I’ll admit it, for the past ten years or so I’ve taught “The Gifted.” Actually, this year I’m doing a little something different (more about that another time), but my background is in dealing with little people a whole hell of a lot smarter than your humble blogger. It’s a wonderful letting go of ego and a helluva lot of intellectual tap dancing improv.
Teaching “The Gifted” is different and one of the ways that is true, I guess, is “test preparation.” Much of traditional test preparation is sorta like those DIY home improvement shows on TV. Tricks and little things to remember like “look for the answer that is close to the right one, but involves doing an operation wrong” and “the answer is always ‘C’.” What we talked about instead in “Gifto” class when it came to preparing for tests, especially the “standardizes” ones, was creating a mental picture of the test-maker and test-grader. What do those folks look like? What is their favorite TV show? Who is their favorite author? And..how much do they get paid to get through a huge stack of these boring-as-hell tests? Knowing who is making/grading the thing helps informs kids wishing to make a 98% instead of a 95% percent on tests like that. And that, as is the nature of the world, “The Gifted” especially, is darn important.
Which gets me to the lovely, juicy blow up over AP U.S. History curricular changes up in suburban Denver. Everything we thought was true, kids. The testmakers/graders really do look and think like that! Or at least some of them do, and what’s “right” to some ain’t “right” to others. In class we’d call this way of the world beautiful grounds for a debate or classroom discussion. We’d talk about the difference between the two. But in testing, such as an AP test, there’s no debate/discussion…there’s just a score, a score based on circling little good points (in the view of the testgrader, using a little “rubric”) and counting up the circles. And when it comes to subjects like U.S. History, you can bet there’s discrepancy on how many points get circled because what’s “good” to one grader is “bad” to another.
The fight up in Denver is, in my mind, about the most important fight anyone can have about anything. Discussing and debating the importance of civil disobedience and its responsibilities, limitations and essential importance is the single-most discussion/debate a society can have. At the same time, AP and other “Standardized Tests” exist in an artificial vacuum devoid of such discussion/debate. Hell, look at the word right there: Standardized. Got it?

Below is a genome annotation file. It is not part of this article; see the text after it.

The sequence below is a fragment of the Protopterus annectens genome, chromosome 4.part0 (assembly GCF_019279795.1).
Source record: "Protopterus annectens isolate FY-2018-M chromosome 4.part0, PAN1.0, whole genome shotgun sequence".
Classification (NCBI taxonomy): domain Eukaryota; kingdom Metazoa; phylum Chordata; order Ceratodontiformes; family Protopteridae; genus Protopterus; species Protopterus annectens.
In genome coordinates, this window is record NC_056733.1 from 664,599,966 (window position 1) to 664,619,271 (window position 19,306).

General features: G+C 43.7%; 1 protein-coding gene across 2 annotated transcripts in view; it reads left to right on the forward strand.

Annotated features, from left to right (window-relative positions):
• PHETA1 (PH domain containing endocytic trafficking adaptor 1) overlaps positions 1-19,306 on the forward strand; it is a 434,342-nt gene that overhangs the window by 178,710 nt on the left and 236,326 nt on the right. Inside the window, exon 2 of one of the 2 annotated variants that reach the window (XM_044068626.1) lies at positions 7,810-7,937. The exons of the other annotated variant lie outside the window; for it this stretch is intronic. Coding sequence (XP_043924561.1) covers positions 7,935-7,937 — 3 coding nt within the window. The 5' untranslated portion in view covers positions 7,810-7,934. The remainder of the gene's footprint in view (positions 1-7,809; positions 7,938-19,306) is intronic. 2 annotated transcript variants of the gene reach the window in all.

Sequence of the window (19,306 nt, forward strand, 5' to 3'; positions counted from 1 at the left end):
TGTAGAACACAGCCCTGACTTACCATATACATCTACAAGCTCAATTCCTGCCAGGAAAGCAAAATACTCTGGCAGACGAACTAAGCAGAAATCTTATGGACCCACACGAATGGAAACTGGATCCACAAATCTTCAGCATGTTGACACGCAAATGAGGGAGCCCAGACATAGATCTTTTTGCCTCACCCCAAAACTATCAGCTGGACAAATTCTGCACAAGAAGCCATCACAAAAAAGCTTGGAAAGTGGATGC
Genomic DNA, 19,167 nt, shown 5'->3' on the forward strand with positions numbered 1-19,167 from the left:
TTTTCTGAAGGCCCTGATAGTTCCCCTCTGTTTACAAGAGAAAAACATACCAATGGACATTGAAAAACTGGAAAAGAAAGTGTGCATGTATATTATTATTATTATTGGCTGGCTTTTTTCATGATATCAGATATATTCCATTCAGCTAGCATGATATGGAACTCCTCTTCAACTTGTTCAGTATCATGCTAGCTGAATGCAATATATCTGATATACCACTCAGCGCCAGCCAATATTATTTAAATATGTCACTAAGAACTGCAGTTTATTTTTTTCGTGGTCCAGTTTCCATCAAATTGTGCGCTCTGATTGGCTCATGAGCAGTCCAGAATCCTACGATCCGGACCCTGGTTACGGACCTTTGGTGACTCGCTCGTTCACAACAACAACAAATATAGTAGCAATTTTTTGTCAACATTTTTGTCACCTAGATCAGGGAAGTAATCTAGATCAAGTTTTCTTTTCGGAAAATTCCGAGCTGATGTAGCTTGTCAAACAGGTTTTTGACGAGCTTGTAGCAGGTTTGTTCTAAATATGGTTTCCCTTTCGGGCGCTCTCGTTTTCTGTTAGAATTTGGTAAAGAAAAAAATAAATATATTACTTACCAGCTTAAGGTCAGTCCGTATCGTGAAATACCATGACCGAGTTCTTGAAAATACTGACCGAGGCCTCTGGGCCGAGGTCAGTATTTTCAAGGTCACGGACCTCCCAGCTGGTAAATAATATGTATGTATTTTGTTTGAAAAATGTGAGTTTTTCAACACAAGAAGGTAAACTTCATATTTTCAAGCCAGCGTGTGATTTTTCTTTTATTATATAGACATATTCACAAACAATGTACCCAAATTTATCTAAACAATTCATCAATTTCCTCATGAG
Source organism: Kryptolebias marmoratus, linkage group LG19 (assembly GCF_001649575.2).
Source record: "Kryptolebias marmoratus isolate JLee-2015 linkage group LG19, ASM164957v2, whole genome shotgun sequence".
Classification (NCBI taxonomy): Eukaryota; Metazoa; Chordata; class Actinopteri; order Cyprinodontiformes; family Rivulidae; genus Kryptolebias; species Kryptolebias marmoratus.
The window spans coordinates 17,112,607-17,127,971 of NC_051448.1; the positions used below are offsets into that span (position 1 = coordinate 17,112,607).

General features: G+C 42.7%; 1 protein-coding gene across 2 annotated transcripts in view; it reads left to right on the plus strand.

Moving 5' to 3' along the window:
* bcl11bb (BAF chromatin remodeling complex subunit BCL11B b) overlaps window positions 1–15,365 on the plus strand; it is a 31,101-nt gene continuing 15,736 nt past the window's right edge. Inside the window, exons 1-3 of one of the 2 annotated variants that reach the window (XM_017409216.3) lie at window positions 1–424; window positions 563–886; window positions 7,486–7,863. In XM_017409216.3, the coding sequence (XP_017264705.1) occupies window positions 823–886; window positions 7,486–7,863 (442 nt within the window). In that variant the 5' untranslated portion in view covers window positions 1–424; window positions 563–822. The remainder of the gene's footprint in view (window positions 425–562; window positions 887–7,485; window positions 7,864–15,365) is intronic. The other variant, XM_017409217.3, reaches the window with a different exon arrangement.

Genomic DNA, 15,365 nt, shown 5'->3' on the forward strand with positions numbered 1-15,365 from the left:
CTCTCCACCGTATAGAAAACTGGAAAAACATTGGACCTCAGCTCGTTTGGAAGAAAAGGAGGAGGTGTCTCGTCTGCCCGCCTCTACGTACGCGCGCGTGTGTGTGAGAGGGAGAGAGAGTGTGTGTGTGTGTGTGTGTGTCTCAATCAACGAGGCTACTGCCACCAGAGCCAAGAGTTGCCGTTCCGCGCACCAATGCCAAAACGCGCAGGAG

That’s something to keep in mind as we go to fewer multiple choice questions on PARCC this year in New Mexico and elsewhere and expand the open-ended questions. While the importance of knowing one’s testmaker/grader is still very important in terms of determining where the heck a multiple choice question is coming from (I’d cite plenty of examples, but you know that’s against the rules), that importance expands geometrically (or more) when it comes to open-ended answers. One thing I’ve told younger teachers, the ones without gray hair who teach “regular” classes, repeatedly: Open-ended answers are the best thing ever, but what do you do with the ones you don’t agree with? The really stupid answers?
Thanks and applause for the folks up in Denver fighting to keep those “stupid” answers around. You know, “stupid” answers like Rosa Parks and Gandhi and the civil protests still yet to come…hopefully.
P.S.: And yes this extends to other sides of the philosophical hall and academic setting. How does the student pointing out holes in climate change “theory” get scored by the Science teacher? Or on a Science “standardized test”? Oh..wait, Science is rarely tested. Hey, Social Studies is almost never tested aside from AP, either. Get it? Does that tell you pretty much all you need to know?